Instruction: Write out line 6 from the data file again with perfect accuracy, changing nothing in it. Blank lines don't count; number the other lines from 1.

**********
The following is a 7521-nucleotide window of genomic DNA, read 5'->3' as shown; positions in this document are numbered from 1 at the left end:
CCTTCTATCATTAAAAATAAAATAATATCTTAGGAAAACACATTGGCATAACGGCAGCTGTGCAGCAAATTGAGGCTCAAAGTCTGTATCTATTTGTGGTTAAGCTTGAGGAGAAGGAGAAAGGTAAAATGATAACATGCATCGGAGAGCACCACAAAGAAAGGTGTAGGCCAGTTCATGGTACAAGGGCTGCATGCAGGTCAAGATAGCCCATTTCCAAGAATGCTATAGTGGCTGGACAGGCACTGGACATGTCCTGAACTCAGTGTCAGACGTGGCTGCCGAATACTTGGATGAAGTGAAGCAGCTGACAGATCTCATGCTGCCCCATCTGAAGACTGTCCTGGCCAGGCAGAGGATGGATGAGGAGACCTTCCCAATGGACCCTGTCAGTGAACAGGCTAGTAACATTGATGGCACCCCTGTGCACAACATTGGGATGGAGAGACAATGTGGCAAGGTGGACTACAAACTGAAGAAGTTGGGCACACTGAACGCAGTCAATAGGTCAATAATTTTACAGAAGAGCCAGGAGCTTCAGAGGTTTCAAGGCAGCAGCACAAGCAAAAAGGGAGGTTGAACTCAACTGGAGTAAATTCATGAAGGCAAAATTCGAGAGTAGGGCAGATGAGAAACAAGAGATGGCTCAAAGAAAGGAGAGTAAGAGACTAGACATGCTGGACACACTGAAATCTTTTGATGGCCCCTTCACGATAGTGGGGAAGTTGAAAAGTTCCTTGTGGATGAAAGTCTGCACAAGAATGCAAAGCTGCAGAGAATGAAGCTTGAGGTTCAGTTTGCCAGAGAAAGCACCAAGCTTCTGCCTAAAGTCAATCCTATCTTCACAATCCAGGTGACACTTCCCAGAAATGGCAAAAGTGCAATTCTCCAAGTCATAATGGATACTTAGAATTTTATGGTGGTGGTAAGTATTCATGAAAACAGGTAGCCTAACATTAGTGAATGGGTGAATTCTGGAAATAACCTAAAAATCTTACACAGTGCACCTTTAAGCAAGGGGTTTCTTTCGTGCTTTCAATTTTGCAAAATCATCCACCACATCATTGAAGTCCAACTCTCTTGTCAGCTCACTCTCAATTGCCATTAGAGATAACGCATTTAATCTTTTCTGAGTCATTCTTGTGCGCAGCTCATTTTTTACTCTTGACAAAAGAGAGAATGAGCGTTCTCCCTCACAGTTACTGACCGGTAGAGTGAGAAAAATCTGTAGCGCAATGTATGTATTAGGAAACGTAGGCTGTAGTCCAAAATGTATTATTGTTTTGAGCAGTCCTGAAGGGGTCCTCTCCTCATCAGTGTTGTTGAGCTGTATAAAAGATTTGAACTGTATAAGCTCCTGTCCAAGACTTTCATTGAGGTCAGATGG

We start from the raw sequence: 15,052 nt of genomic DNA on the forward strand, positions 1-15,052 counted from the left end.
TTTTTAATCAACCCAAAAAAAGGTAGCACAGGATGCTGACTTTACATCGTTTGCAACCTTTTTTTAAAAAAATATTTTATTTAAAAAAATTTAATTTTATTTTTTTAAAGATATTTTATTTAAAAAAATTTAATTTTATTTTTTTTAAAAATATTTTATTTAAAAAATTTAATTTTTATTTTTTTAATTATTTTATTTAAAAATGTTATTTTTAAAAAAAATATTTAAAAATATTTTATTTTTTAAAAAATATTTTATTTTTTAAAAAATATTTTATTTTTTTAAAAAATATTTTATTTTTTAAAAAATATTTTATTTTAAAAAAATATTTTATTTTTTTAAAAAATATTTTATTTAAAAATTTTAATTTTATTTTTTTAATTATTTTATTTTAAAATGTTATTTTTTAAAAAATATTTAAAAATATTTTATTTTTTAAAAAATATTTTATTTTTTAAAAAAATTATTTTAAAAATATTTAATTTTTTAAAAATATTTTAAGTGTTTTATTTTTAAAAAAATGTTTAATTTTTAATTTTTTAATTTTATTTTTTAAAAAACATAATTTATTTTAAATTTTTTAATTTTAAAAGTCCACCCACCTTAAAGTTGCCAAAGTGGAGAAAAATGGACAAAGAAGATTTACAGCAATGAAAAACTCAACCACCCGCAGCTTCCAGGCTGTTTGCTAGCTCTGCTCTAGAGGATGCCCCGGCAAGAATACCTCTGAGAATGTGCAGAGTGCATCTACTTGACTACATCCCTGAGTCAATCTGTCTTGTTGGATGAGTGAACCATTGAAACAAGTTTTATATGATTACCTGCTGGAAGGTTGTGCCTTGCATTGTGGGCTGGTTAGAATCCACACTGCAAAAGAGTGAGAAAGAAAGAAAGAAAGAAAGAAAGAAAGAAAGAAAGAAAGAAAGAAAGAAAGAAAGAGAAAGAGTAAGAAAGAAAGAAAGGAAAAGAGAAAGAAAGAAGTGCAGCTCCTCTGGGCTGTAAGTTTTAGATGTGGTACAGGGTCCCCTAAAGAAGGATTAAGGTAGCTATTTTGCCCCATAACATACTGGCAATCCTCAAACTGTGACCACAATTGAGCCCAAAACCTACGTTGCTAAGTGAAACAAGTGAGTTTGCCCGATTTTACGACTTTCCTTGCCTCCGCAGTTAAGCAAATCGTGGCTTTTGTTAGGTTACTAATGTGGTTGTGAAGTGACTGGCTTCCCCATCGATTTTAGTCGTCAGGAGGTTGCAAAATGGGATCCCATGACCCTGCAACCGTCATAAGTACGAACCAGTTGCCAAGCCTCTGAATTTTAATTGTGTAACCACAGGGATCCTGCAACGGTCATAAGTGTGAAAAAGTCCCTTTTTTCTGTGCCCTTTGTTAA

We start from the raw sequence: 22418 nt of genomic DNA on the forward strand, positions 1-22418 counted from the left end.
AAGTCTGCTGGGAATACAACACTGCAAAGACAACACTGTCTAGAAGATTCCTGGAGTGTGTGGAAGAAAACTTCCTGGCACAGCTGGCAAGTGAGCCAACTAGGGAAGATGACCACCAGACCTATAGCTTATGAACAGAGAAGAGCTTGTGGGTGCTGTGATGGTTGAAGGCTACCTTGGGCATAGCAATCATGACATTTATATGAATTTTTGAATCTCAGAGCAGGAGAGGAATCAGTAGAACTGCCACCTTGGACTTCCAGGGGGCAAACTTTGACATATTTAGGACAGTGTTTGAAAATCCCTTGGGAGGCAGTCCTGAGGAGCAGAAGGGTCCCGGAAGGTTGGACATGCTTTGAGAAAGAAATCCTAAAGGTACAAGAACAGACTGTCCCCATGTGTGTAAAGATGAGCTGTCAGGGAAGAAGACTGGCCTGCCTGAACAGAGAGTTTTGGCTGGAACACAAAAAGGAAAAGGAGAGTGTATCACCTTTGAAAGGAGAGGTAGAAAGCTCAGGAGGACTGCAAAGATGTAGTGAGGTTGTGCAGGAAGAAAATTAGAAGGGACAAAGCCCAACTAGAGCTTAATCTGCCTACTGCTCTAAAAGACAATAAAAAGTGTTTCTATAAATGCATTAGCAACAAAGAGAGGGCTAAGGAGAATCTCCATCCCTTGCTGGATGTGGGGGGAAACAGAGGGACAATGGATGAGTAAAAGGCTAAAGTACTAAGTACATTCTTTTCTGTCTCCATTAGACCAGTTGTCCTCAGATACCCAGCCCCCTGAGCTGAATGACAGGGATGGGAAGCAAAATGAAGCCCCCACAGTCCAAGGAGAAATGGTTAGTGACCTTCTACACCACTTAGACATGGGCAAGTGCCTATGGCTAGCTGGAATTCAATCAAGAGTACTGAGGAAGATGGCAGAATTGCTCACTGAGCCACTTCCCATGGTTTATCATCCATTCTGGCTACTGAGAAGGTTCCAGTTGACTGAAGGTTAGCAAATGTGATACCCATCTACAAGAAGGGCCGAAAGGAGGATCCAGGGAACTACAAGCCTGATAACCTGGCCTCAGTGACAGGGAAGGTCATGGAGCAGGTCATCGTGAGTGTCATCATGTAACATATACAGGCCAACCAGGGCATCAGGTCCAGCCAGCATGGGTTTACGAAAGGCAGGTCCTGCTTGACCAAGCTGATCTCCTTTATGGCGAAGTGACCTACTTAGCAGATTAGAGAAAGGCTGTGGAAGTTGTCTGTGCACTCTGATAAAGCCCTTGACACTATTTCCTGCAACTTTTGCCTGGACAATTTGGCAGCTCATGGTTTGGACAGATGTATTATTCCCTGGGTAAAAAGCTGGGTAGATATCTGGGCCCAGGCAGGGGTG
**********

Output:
AAGTCTGCTGGGAATACAACACTGCAAAGACAACACTGTCTAGAAGATTCCTGGAGTGTGTGGAAGAAAACTTCCTGGCACAGCTGGCAAGTGAGCCAACTAGGGAAGATGACCACCAGACCTATAGCTTATGAACAGAGAAGAGCTTGTGGGTGCTGTGATGGTTGAAGGCTACCTTGGGCATAGCAATCATGACATTTATATGAATTTTTGAATCTCAGAGCAGGAGAGGAATCAGTAGAACTGCCACCTTGGACTTCCAGGGGGCAAACTTTGACATATTTAGGACAGTGTTTGAAAATCCCTTGGGAGGCAGTCCTGAGGAGCAGAAGGGTCCCGGAAGGTTGGACATGCTTTGAGAAAGAAATCCTAAAGGTACAAGAACAGACTGTCCCCATGTGTGTAAAGATGAGCTGTCAGGGAAGAAGACTGGCCTGCCTGAACAGAGAGTTTTGGCTGGAACACAAAAAGGAAAAGGAGAGTGTATCACCTTTGAAAGGAGAGGTAGAAAGCTCAGGAGGACTGCAAAGATGTAGTGAGGTTGTGCAGGAAGAAAATTAGAAGGGACAAAGCCCAACTAGAGCTTAATCTGCCTACTGCTCTAAAAGACAATAAAAAGTGTTTCTATAAATGCATTAGCAACAAAGAGAGGGCTAAGGAGAATCTCCATCCCTTGCTGGATGTGGGGGGAAACAGAGGGACAATGGATGAGTAAAAGGCTAAAGTACTAAGTACATTCTTTTCTGTCTCCATTAGACCAGTTGTCCTCAGATACCCAGCCCCCTGAGCTGAATGACAGGGATGGGAAGCAAAATGAAGCCCCCACAGTCCAAGGAGAAATGGTTAGTGACCTTCTACACCACTTAGACATGGGCAAGTGCCTATGGCTAGCTGGAATTCAATCAAGAGTACTGAGGAAGATGGCAGAATTGCTCACTGAGCCACTTCCCATGGTTTATCATCCATTCTGGCTACTGAGAAGGTTCCAGTTGACTGAAGGTTAGCAAATGTGATACCCATCTACAAGAAGGGCCGAAAGGAGGATCCAGGGAACTACAAGCCTGATAACCTGGCCTCAGTGACAGGGAAGGTCATGGAGCAGGTCATCGTGAGTGTCATCATGTAACATATACAGGCCAACCAGGGCATCAGGTCCAGCCAGCATGGGTTTACGAAAGGCAGGTCCTGCTTGACCAAGCTGATCTCCTTTATGGCGAAGTGACCTACTTAGCAGATTAGAGAAAGGCTGTGGAAGTTGTCTGTGCACTCTGATAAAGCCCTTGACACTATTTCCTGCAACTTTTGCCTGGACAATTTGGCAGCTCATGGTTTGGACAGATGTATTATTCCCTGGGTAAAAAGCTGGGTAGATATCTGGGCCCAGGCAGGGGTG